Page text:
It may seem to be a simple matter of common sense that justice is central to any decision making to have a well-functioning society. However, the question of what justice is exactly, and how it is achieved, are more difficult matters. The principles of justice point to ideas of fair treatment and "fair play.” Not surprisingly, principles of justice can be applied in a variety of contexts. Most commonly known are:
Distributive Justice, or the fair distribution of scarce resources;
Rights-Based Justice, or the respect for people’s rights;
And Legal Justice, or the respect for acceptable laws.
These ways of thinking about justice can have conflicting implications, especially to decision-making, leading to disputes about fairness. For example, some believe that an equitable distribution is fairest, while others may insist that a society's assets should be allocated according to need. Similarly, some believe that those who violate the rights of others should receive their “justice” (paying a fine or going to prison), while others believe the focus should be on the needs of victims and offenders (which can be protected through a restorative justice system).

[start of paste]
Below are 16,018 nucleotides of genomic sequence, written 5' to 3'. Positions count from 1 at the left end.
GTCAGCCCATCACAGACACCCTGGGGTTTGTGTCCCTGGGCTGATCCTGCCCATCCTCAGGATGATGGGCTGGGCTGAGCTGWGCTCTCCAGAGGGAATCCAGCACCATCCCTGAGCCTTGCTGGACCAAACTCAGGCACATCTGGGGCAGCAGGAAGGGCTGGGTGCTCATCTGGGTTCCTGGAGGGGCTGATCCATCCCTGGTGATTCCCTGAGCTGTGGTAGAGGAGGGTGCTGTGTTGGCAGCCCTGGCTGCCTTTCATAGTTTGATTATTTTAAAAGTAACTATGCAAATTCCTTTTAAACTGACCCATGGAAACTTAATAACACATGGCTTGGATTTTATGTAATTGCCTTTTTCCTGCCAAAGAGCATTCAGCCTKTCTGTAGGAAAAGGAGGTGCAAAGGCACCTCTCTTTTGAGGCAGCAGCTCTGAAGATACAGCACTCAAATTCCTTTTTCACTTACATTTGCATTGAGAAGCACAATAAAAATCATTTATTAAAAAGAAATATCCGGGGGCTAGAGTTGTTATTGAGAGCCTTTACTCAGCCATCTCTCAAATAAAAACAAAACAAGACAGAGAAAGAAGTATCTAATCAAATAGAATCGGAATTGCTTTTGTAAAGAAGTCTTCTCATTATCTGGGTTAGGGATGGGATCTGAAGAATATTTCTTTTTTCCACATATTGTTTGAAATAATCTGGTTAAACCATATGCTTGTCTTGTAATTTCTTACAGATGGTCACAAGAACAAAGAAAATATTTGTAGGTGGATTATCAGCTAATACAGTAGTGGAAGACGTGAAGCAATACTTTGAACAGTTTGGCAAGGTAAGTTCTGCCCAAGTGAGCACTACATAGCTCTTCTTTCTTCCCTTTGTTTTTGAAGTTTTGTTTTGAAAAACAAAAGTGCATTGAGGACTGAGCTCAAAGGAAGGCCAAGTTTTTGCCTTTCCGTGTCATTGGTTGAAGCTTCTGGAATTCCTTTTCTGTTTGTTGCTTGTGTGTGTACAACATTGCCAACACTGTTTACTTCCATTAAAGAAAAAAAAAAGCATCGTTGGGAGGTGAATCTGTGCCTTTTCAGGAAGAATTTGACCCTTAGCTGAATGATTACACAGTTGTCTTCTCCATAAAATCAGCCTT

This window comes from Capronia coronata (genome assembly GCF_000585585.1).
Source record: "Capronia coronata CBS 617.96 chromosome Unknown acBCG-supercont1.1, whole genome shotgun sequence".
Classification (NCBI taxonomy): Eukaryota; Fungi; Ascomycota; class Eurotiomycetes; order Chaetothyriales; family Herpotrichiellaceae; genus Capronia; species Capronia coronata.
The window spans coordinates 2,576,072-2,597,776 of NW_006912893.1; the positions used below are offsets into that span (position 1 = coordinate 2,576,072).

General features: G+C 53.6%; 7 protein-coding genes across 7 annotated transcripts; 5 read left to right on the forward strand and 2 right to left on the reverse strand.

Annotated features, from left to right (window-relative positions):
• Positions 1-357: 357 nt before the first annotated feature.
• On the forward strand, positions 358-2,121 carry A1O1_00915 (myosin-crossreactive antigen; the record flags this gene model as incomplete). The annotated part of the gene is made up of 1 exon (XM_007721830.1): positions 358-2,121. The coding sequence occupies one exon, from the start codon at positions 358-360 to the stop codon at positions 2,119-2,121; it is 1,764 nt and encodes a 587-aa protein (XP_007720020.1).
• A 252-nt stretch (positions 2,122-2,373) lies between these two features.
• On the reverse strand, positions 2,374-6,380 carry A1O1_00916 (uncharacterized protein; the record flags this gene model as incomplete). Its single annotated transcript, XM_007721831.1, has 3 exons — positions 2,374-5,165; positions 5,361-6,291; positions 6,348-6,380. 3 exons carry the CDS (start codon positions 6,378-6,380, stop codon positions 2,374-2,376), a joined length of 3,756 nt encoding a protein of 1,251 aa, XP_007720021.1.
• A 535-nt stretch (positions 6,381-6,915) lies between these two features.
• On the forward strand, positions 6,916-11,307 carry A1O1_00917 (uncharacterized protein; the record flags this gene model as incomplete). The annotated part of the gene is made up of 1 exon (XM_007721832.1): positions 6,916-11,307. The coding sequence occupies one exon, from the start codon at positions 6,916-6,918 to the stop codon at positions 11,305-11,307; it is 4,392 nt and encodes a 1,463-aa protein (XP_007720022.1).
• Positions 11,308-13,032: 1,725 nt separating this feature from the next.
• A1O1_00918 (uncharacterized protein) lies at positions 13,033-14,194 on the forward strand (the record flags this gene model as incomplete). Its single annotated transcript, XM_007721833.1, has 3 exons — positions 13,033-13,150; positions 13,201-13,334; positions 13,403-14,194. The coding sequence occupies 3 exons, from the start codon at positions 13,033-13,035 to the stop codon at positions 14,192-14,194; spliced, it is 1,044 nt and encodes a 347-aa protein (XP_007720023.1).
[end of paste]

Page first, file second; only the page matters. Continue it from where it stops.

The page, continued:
As the ethicist John Rawls has pointed out, the stability of a society, or any group for that matter, depends upon the extent to which the members of that society feel that they are being treated justly and that decisions are being made with justice in mind.
Teaching Strategy: Concept Formation
Concept formation is an inductive teaching strategy that helps students form a clear understanding of a concept (or idea) through studying a small set of examples of the concept.
Principles of Justice